Twenty Five Years Since The End Of Commodore

This week marks the twenty-five year anniversary of the demise of Commodore International. This weekend, pour one out for our lost homies.

Commodore began life as a corporate entity in 1954 headed by Jack Tramiel. Tramiel, a Holocaust survivor, moved to New York after the war where he became a taxi driver. This job led him to create a typewriter repair shop in Bronx. Wanting a ‘military-style’ name for his business, and the names ‘Admiral’ and ‘General’ already taken, and ‘Lieutenant’ simply being a bad name, Tramiel chose the rank of Commodore.

Later, a deal was inked with a Czechoslovakian typewriter manufacture to assemble typewriters for the North American market, and Commodore Business Machines was born. Of course, no one cares about this pre-history of Commodore, for the same reason that very few people care about a company that makes filing cabinets. On the electronics side of the business, Commodore made digital calculators. In 1975, Commodore bought MOS, Inc., manufacturers of those calculator chips. This purchase of MOS brought Chuck Peddle to Commodore as the Head of Engineering. The calculators turned into computers, and the Commodore we know and love was born.

The Commodore We Remember

Commodore, as we know it today, began in 1977 with the release of the PET — the Personal Electronic Transactor which some consider the first publicly available personal computer. This was Peddle’s creation, and Tramiel believed Commodore would be a computer company from here on out. The release of the PET was followed by the release of the VIC-20, which was in turn followed by the release of the Commodore 64. After the release of the C64, Commodore was selling more computers than the rest of the industry combined. For all the respect that Apple gets now — legitimate respect in terms of market cap, market share, and the logistics of vertical integration — Commodore was there first. Commodore should have been the most influential tech company of all time. People are people, though, so here are my thoughts on that.

The resurgence of Commodore, in the C64 Direct-to-TV

By the late 1980s, the sharks were circling, and Commodore’s Amiga, seen today as the most graphically capable computers of the day, was seen by consumers as a toy. The IBM-compatible PC took over the market, and on April 29th, 1994, Commodore ceased to exist. What’s dead may never die, and the Commodore trademarks were sold off (eventually) to Escom, who later went defunct, then sold off to Tulip Computers, who later went defunct.

The definitive documentation of the Last Day of Commodore would be Dave Haynie’s video of the factory floor shot on April 30th, 1994. This video was taken in the Commodore Amiga factory in West Chester, Pennsylvania, right near that airport. Over the years this building would become the studio for QVC, the home shopping network that isn’t the Home Shopping Network.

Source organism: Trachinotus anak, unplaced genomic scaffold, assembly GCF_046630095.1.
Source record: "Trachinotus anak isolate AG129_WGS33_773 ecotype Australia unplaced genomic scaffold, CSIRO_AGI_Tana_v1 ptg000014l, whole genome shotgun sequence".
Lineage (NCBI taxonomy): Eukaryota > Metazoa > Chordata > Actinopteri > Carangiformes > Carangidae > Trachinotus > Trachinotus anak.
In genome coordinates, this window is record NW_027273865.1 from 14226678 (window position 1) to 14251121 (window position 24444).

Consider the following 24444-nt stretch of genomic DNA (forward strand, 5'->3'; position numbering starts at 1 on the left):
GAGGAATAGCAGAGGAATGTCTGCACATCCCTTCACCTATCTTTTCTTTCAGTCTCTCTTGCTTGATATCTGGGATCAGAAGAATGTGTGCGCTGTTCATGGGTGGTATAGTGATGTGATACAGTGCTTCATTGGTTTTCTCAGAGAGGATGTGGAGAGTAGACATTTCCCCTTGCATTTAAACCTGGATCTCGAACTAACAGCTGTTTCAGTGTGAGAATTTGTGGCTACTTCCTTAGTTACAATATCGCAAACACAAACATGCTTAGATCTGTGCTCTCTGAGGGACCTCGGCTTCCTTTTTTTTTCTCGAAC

History is full of odd coincidences, and years later Commodore would see a modern rebirth of sorts in the same building. The C64 Direct-to-TV, the creation of Jeri Ellsworth would become one of the best-selling devices in the current trend of ‘retro emulation’ consoles like the NES Classic, the PS1 Mini, and other consumer devices glomming onto nostalgia of an eager buying public. The C64 Direct-to-TV owes its existence to QVC, who bought the entire first production run and broadcast it to the world from the building that once housed the Amiga assembly line. History is full of odd coincidences.

The chicken lips shed a tear this week, but what’s dead may never die.

81 thoughts on “Twenty Five Years Since The End Of Commodore

        1. Sounds like he enjoys it and isn’t hurting anyone, good luck to him.

          A waste of your life would be to post snarky, judgemental messages that sound like a 13 year old valley girl in a tech forum.

          Like, OMG, a geek reading a geeky news item on a geek website says something geeky. What a geek.

    1. It looks like the trademark may be up for grabs, if you want it. Take a look at this search engine , type Commodore as the mark name, and choose Nice Class 9. A German guy has fairly recently grabbed C64 (with a logo) for Computers etc in Germany. so maybe he’s planning to market something in that area.

      1. Growing up using the archimedes in school would never have dreamed they would come up with something that dominates the embedded market
        All we ever wanted was a PC or two, and all of us either had Amigas or ST’s at home
        But no one ever had an archimedes – except the unfortunate kid who was the son of a teacher

        1. I had an Archimedes A3000 an incredible machine for its day. The x86 emulator they threw in for free ran just about everything as well as an XT. This was 1988 when direct software emulation was almost unheard of on home machines. When writing in native ARM2 assembly, it was an extraordinary computer. Had a few bits of software published but the market wasn’t big enough so had to migrate to Windows in the early 90s but I still love playing with RISC OS on the RPi.